Atmos. Chem. Phys., 10, 6863-6872, 2010
© Author(s) 2010. This work is distributed
under the Creative Commons Attribution 3.0 License.
Dust aerosol effect on semi-arid climate over Northwest China detected from A-Train satellite measurements
J. Huang1, P. Minnis2, H. Yan1, Y. Yi3, B. Chen1, L. Zhang1, and J. K. Ayers3
1Key Laboratory for Semi-Arid Climate Change of the Ministry of Education, College of Atmospheric Sciences, Lanzhou University, Lanzhou, 730000, China
2NASA Langley Research Center, Hampton, VA, 23666, USA
3Science Systems and Applications Incorporated, Hampton, VA, 23666, USA

Abstract. The impact of dust aerosols on the semi-arid climate of Northwest China is analyzed by comparing aerosol and cloud properties derived over the China semi-arid region (hereafter, CSR) and the United States semi-arid region (hereafter, USR) using several years of surface and A-Train satellite observations during active dust event seasons. These regions have similar climatic conditions, but aerosol concentrations are greater over the CSR. Because the CSR is close to two major dust source regions (Taklamakan and Gobi deserts), the aerosols over the CSR not only contain local anthropogenic aerosols (agricultural dust, black carbon and other anthropogenic aerosols), but also include natural dust transported from the source regions. The aerosol optical depth, averaged over a 3-month period, derived from MODIS for the CSR is 0.27, which is 47% higher than that over the USR (0.19). Although transported natural dust only accounts for 53% of this difference, it is a major contributor to the average absorbing aerosol index, which is 27% higher in the CSR (1.07) than in the USR (0.84). During dust event periods, liquid water cloud particle size, optical depth and liquid water path are smaller by 9%, 30% and 33% compared to dust-free conditions, respectively.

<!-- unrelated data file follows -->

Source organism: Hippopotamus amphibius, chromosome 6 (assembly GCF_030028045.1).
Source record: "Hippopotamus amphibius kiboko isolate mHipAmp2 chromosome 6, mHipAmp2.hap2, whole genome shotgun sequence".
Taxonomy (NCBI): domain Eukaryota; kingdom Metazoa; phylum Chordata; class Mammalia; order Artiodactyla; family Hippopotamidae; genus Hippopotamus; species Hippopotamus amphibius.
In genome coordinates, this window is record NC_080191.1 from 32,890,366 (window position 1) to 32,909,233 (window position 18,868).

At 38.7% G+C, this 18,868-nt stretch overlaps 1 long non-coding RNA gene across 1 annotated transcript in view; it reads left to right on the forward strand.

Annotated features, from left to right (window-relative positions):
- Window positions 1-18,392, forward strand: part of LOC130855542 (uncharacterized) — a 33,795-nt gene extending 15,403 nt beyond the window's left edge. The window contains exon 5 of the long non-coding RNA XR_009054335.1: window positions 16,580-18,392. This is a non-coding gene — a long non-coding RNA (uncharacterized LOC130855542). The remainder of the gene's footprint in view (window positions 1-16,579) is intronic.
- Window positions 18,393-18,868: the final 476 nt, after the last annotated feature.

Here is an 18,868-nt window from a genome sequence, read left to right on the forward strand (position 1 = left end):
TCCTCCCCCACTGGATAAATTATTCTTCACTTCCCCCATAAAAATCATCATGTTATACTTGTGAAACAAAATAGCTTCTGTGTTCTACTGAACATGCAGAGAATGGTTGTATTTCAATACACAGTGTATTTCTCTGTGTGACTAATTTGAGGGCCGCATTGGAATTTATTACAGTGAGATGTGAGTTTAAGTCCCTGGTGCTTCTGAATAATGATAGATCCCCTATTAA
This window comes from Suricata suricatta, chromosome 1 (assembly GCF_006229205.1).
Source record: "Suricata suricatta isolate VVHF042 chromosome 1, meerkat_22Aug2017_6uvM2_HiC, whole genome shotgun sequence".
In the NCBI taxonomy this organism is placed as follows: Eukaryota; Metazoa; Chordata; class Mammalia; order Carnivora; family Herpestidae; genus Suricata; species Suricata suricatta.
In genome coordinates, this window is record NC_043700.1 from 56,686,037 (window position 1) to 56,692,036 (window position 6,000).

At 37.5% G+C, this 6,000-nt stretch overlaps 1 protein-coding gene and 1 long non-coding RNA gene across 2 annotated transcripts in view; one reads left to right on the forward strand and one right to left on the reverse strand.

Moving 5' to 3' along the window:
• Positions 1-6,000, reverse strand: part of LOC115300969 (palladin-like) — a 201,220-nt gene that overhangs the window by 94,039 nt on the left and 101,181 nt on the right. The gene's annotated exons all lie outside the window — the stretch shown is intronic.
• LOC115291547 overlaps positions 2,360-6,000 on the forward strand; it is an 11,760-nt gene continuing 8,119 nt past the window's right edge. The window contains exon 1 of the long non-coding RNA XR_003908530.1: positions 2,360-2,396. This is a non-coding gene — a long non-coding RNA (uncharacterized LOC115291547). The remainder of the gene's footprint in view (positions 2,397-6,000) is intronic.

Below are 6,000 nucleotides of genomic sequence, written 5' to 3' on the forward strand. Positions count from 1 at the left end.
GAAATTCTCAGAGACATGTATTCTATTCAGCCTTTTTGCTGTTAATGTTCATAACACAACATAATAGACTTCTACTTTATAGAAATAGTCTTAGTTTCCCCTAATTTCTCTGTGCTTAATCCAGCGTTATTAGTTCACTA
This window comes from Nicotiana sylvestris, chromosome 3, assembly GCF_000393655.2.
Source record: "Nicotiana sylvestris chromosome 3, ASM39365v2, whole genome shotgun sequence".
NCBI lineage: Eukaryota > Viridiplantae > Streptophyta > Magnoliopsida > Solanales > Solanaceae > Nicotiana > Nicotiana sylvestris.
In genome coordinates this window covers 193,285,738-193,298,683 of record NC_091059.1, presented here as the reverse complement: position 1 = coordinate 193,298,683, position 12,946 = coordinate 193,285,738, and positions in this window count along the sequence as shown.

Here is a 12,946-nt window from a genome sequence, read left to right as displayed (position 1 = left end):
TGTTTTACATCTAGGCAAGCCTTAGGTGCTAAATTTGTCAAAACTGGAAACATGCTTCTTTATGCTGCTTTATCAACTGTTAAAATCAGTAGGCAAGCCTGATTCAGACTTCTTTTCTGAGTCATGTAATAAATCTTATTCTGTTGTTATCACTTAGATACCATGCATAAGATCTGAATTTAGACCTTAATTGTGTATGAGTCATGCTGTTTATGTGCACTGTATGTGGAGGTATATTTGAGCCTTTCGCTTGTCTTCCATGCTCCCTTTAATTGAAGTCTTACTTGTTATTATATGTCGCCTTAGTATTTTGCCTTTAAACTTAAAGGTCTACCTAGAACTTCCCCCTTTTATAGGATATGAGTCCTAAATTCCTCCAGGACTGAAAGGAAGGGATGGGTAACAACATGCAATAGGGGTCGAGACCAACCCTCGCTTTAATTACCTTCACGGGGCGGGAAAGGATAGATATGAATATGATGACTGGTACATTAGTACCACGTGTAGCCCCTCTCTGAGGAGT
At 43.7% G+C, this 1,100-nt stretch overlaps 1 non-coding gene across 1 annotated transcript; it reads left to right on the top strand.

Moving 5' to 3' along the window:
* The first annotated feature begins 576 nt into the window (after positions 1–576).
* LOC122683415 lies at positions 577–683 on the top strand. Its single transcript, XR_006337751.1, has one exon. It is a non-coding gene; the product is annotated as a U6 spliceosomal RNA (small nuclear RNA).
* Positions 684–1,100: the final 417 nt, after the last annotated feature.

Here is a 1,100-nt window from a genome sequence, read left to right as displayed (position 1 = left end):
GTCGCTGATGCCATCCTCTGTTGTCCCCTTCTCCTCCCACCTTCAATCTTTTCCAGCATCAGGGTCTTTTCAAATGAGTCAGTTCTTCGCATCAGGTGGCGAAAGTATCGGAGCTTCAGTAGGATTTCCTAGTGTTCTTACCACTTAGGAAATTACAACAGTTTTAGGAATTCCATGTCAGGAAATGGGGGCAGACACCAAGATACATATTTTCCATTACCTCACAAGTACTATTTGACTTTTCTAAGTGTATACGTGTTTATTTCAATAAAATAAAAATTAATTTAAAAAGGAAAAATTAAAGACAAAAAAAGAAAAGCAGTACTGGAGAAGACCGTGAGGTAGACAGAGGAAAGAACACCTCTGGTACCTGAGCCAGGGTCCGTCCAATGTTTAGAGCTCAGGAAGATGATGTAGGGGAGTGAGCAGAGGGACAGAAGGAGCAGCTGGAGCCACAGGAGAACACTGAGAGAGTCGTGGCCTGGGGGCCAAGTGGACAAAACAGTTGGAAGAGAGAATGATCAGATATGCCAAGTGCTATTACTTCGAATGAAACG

Citation: Huang, J., Minnis, P., Yan, H., Yi, Y., Chen, B., Zhang, L., and Ayers, J. K.: Dust aerosol effect on semi-arid climate over Northwest China detected from A-Train satellite measurements, Atmos. Chem. Phys., 10, 6863-6872, doi:10.5194/acp-10-6863-2010, 2010.
Search ACP
Final Revised Paper
Discussion Paper